A federal employee bringing a mixed case may proceed in a variety of ways. She may first file a discrimination complaint with the agency itself, much as an employee challenging a personnel practice not appealable to the MSPB could do. See 5 CFR §1201.154(a); 29 CFR §1614.302(b). If the agency decides against her, the employee may then either take the matter to the MSPB or bypass further administrative review by suing the agency in district court. See 5 CFR §1201.154(b); 29 CFR §1614.302(d)(1)(i). Alternatively, the employee may initiate the process by bringing her case directly to the MSPB, forgoing the agency’s own system for evaluating discrimination charges. See 5 CFR §1201.154(a); 29 CFR §1614.302(b). If the MSPB upholds the personnel action (whether in the first instance or after the agency has done so), the employee again has a choice: She may request additional administrative process, this time with the EEOC, or else she may seek judicial review. See 5 U. S. C. §§7702(a)(3), (b); 5 CFR §1201.161; 29 CFR §1614.303. The question in this case concerns where that judicial review should take place.
Section 7703 of the CSRA governs judicial review of the MSPB’s decisions. Section 7703(b)(1) gives the basic rule: “Except as provided in paragraph (2) of this subsection, a petition to review a . . . final decision of the Board shall be filed in the United States Court of Appeals for the Federal Circuit.” Section 7703(b)(2) then spells out the exception:
“Cases of discrimination subject to the provisions of section 7702 of this title shall be filed under [the enforcement sections of the Civil Rights Act, Age Discrimination in Employment Act, and Fair Labor Standards Act], as applicable. Notwithstanding any other provision of law, any such case filed under any such section must be filed within 30 days after the date the individual filing the case received notice of the judicially reviewable action under such section 7702.”
The enforcement provisions of the antidiscrimination statutes listed in this exception all authorize suit in federal district court. See 42 U. S. C. §§2000e–16(c), 2000e–5(f); 29 U. S. C. §633a(c); §216(b); see also Elgin v. Department of Treasury, 567 U. S. ___, ___ (2012) (slip op., at 9–10).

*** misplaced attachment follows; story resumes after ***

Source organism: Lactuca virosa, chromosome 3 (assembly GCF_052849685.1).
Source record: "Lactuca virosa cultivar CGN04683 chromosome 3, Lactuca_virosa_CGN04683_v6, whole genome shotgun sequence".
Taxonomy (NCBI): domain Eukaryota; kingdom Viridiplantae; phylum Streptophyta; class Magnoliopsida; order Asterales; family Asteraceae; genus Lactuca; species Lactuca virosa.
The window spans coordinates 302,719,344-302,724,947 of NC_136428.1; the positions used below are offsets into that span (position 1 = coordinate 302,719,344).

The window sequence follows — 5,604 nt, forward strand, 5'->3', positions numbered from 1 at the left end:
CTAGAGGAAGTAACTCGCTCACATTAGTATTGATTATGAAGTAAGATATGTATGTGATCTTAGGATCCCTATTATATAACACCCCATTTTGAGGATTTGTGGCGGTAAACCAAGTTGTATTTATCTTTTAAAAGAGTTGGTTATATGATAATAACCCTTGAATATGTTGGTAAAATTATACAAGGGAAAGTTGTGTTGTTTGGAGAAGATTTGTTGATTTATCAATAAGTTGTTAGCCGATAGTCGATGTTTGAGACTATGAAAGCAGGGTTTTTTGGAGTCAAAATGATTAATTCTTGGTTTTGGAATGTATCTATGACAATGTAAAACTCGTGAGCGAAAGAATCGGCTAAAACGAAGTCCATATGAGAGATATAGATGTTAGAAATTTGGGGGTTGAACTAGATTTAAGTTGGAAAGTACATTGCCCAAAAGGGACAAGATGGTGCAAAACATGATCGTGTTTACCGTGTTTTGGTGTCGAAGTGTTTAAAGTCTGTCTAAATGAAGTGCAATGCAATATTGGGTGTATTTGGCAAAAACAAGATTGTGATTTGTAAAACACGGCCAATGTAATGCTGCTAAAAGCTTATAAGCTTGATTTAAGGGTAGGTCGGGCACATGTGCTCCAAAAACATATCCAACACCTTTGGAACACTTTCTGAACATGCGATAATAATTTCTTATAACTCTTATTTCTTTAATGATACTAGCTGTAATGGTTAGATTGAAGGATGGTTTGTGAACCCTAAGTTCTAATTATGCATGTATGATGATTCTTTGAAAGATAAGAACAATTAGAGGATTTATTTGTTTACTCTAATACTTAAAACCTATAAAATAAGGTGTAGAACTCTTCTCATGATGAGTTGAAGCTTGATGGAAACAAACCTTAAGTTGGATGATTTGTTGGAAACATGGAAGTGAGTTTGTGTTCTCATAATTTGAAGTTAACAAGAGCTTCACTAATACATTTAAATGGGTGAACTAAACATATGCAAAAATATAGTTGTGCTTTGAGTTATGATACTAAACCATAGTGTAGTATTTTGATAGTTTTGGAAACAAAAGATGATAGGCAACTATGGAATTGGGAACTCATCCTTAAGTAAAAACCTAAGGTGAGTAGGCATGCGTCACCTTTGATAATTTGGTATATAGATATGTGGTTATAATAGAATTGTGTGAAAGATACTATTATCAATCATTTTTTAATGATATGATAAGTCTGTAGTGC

Section 7702 describes and provides for the “cases of discrimination” referenced in §7703(b)(2)’s exception. In relevant part, §7702(a)(1) states:
“[I]n the case of any employee . . . who—
“(A) has been affected by an action which the employee . . . may appeal to the Merit Systems Protection Board, and
“(B) alleges that a basis for the action was discrimination prohibited by [specified antidiscrimination statutes],
“the Board shall, within 120 days of the filing of the appeal, decide both the issue of discrimination and the appealable action in accordance with the Board’s appellate procedures.”
The “cases of discrimination” in §7703(b)(2)’s exception, in other words, are mixed cases, in which an employee challenges as discriminatory a personnel action appealable to the MSPB.
The parties here dispute whether, in light of these interwoven statutory provisions, an employee should go to the Federal Circuit (pursuant to the general rule of §7703(b)(1)), or instead to a district court (pursuant to the exception in §7703(b)(2)), when the MSPB has dismissed her mixed case on procedural grounds.B
Petitioner Carolyn Kloeckner used to work at the Department of Labor (DOL or agency). In June 2005, while still an employee, she filed a complaint with the agency’s civil rights office, alleging that DOL had engaged in unlawful sex and age discrimination by subjecting her to a hostile work environment. At that point, Kloeckner’s case was not appealable to the MSPB because she had not suffered a sufficiently serious personnel action (e.g., a removal or demotion). See supra, at 1–2. Her claim thus went forward not under the special procedures for mixed cases, but under the EEOC’s regulations for all other charges of discrimination. See 29 CFR pt. 1614, subpts. A, D. In line with those rules, the agency completed an internal investigation and report in June 2006, and Kloeckner requested a hearing before an EEOC administrative judge.
The next month, DOL fired Kloeckner. A removal from employment is appealable to the MSPB, see supra, at 1–2, and Kloeckner believed the agency’s action was discriminatory; she therefore now had a mixed case. As permitted by regulation, see supra, at 3, she initially elected to file that case with the MSPB. Her claim of discriminatory removal, however, raised issues similar to those in her hostile work environment case, now pending before an EEOC judge; as a result, she became concerned that she would incur duplicative discovery expenses. To address that problem, she sought leave to amend her EEOC complaint to include her claim of discriminatory removal, and she asked the MSPB to dismiss her case without prejudice for four months to allow the EEOC process to go forward. See App. 13, 50–51. Both of those motions were granted. The EEOC judge accepted the amendment, 2 and on September 18, 2006, the MSPB dismissed her appeal “without prejudice to [her] right to refile . . . either (A) within 30 days after a decision is rendered in her EEOC case; or (B) by January 18, 2007—whichever occurs first.” Id., at 5.
Discovery continued in the EEOC proceeding well past the MSPB’s January 18 deadline. In April, the EEOC judge found that Kloeckner had engaged in bad-faith conduct in connection with discovery. As a sanction, the judge terminated the EEOC proceeding and returned Kloeckner’s case to DOL for a final decision. Six months later, in October 2007, DOL issued a ruling rejecting all of Kloeckner’s claims. See id., at 10–49.